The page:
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Is there a class of graphs (besides the path graphs) for which we know that the Laplacian L = D - A (where D is the degree matrix and A is the adjacency matrix) has simple spectrum, i.e. all Laplacian eigenvalues have multiplicity 1?

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For a while, we were not sure you existed! –  Baby Dragon Jul 12 '13 at 20:34
    
Roughly speaking, this is probably true for almost all graphs: mathoverflow.net/questions/128265/… –  Felix Goldberg Jul 22 '13 at 10:35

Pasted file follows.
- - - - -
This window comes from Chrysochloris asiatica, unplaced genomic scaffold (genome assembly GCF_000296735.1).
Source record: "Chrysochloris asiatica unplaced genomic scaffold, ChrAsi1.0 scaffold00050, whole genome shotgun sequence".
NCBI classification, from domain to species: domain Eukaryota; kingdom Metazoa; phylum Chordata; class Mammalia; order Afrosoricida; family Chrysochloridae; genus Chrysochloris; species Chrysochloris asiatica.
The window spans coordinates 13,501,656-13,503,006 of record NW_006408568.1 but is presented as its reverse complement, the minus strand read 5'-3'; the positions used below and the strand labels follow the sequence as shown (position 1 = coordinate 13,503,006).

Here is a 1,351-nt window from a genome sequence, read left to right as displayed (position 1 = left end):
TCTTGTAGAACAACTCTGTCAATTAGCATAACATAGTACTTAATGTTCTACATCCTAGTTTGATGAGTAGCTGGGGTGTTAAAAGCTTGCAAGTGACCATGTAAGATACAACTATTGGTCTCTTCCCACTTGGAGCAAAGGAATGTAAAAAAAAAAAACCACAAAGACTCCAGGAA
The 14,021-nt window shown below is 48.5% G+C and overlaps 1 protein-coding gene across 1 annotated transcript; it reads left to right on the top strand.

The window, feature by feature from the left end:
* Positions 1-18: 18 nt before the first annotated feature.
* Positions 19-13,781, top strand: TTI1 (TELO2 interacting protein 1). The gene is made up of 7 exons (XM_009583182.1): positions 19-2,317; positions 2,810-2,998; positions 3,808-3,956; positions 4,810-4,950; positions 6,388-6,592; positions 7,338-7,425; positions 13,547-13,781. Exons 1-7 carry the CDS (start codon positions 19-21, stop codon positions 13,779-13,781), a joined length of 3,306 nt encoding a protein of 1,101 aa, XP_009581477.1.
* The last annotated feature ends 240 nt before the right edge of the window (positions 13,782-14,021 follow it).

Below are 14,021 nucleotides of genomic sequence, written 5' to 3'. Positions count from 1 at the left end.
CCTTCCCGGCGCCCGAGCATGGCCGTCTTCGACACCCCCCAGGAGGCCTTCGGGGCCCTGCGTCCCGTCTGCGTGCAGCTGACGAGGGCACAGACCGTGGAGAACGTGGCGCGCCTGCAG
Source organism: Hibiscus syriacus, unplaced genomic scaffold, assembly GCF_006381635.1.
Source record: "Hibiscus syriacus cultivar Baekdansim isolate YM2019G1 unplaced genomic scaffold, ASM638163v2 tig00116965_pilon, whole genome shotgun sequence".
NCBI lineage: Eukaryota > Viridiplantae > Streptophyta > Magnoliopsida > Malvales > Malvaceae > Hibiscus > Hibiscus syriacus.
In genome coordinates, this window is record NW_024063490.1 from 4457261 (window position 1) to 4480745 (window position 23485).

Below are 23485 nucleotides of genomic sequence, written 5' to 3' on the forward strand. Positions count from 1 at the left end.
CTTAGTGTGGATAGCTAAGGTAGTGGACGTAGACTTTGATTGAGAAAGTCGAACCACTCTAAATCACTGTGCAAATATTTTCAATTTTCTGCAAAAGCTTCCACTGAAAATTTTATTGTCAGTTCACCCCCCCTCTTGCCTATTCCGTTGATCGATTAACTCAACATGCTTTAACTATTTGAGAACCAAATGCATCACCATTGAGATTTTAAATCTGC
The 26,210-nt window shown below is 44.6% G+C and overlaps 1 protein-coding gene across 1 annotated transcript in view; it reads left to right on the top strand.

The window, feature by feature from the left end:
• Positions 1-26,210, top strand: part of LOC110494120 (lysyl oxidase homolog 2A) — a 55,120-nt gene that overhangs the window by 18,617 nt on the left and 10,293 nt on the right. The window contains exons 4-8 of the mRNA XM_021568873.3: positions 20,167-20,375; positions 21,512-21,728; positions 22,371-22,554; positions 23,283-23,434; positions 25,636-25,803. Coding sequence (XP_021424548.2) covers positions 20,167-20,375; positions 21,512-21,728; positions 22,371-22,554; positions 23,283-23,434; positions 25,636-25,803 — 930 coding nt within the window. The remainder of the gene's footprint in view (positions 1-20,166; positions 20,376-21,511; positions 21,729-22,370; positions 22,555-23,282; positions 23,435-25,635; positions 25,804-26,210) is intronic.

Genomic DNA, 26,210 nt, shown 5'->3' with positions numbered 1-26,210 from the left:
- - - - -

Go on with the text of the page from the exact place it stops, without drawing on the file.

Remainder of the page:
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For a start, there's the complements of the paths. (If the Laplacian eigenvalues of a graph are all simple, then so are the eigenvalues of its complement.) Most regular graphs have only simple eigenvalues; in particular if my sage computations can be trusted then 6 of 21 cubic graphs on 10 vertices have only simple eigenvalues.

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Just to complement Chris's answer: Eigenspaces of $L$ are representation spaces of the automorphism group of the graph. So a graph with many symmetries is likely to have eigenvalues of high multiplicity. –  Alain Valette Jul 12 '13 at 21:09
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